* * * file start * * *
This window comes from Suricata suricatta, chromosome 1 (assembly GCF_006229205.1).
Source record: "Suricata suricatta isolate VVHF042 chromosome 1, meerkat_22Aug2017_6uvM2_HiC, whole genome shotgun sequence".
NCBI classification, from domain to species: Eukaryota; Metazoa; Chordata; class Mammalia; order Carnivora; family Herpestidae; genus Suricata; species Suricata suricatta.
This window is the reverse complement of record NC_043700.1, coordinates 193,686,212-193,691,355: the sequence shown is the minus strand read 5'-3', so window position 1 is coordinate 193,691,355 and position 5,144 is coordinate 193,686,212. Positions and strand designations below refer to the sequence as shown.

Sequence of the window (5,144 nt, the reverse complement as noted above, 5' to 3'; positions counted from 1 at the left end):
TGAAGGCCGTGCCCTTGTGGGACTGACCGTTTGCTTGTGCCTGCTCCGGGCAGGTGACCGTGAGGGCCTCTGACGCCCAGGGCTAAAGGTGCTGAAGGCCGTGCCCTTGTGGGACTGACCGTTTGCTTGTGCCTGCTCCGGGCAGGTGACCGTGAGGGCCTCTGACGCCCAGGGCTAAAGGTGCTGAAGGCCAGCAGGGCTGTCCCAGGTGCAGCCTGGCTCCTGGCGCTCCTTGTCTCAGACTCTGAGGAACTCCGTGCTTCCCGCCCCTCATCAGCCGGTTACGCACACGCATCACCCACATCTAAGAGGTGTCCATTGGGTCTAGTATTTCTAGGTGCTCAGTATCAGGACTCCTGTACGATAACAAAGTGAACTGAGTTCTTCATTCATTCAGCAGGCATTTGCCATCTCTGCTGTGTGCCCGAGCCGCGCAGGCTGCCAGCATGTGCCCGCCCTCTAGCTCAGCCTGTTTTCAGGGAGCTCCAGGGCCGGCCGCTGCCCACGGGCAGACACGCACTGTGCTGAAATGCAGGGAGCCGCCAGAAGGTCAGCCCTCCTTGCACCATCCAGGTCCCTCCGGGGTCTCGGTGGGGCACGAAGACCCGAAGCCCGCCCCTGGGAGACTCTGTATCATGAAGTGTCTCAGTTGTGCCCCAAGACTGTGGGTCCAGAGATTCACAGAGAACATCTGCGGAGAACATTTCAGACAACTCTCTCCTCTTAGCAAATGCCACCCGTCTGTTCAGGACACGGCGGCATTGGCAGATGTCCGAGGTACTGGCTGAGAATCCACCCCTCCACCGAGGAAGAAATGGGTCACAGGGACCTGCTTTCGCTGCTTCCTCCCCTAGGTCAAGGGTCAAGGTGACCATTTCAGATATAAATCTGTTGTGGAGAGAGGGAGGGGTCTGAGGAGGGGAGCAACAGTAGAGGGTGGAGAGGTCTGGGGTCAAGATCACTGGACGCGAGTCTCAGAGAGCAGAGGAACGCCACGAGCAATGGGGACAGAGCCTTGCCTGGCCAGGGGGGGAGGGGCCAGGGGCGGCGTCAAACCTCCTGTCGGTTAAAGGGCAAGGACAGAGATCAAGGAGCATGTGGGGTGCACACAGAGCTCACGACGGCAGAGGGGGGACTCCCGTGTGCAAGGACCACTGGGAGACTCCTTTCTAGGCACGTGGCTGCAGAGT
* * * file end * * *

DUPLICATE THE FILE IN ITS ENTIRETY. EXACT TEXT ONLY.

This window comes from Suricata suricatta, chromosome 1 (assembly GCF_006229205.1).
Source record: "Suricata suricatta isolate VVHF042 chromosome 1, meerkat_22Aug2017_6uvM2_HiC, whole genome shotgun sequence".
NCBI classification, from domain to species: Eukaryota; Metazoa; Chordata; class Mammalia; order Carnivora; family Herpestidae; genus Suricata; species Suricata suricatta.
This window is the reverse complement of record NC_043700.1, coordinates 193,686,212-193,691,355: the sequence shown is the minus strand read 5'-3', so window position 1 is coordinate 193,691,355 and position 5,144 is coordinate 193,686,212. Positions and strand designations below refer to the sequence as shown.

Sequence of the window (5,144 nt, the reverse complement as noted above, 5' to 3'; positions counted from 1 at the left end):
TGAAGGCCGTGCCCTTGTGGGACTGACCGTTTGCTTGTGCCTGCTCCGGGCAGGTGACCGTGAGGGCCTCTGACGCCCAGGGCTAAAGGTGCTGAAGGCCGTGCCCTTGTGGGACTGACCGTTTGCTTGTGCCTGCTCCGGGCAGGTGACCGTGAGGGCCTCTGACGCCCAGGGCTAAAGGTGCTGAAGGCCAGCAGGGCTGTCCCAGGTGCAGCCTGGCTCCTGGCGCTCCTTGTCTCAGACTCTGAGGAACTCCGTGCTTCCCGCCCCTCATCAGCCGGTTACGCACACGCATCACCCACATCTAAGAGGTGTCCATTGGGTCTAGTATTTCTAGGTGCTCAGTATCAGGACTCCTGTACGATAACAAAGTGAACTGAGTTCTTCATTCATTCAGCAGGCATTTGCCATCTCTGCTGTGTGCCCGAGCCGCGCAGGCTGCCAGCATGTGCCCGCCCTCTAGCTCAGCCTGTTTTCAGGGAGCTCCAGGGCCGGCCGCTGCCCACGGGCAGACACGCACTGTGCTGAAATGCAGGGAGCCGCCAGAAGGTCAGCCCTCCTTGCACCATCCAGGTCCCTCCGGGGTCTCGGTGGGGCACGAAGACCCGAAGCCCGCCCCTGGGAGACTCTGTATCATGAAGTGTCTCAGTTGTGCCCCAAGACTGTGGGTCCAGAGATTCACAGAGAACATCTGCGGAGAACATTTCAGACAACTCTCTCCTCTTAGCAAATGCCACCCGTCTGTTCAGGACACGGCGGCATTGGCAGATGTCCGAGGTACTGGCTGAGAATCCACCCCTCCACCGAGGAAGAAATGGGTCACAGGGACCTGCTTTCGCTGCTTCCTCCCCTAGGTCAAGGGTCAAGGTGACCATTTCAGATATAAATCTGTTGTGGAGAGAGGGAGGGGTCTGAGGAGGGGAGCAACAGTAGAGGGTGGAGAGGTCTGGGGTCAAGATCACTGGACGCGAGTCTCAGAGAGCAGAGGAACGCCACGAGCAATGGGGACAGAGCCTTGCCTGGCCAGGGGGGGAGGGGCCAGGGGCGGCGTCAAACCTCCTGTCGGTTAAAGGGCAAGGACAGAGATCAAGGAGCATGTGGGGTGCACACAGAGCTCACGACGGCAGAGGGGGGACTCCCGTGTGCAAGGACCACTGGGAGACTCCTTTCTAGGCACGTGGCTGCAGAGT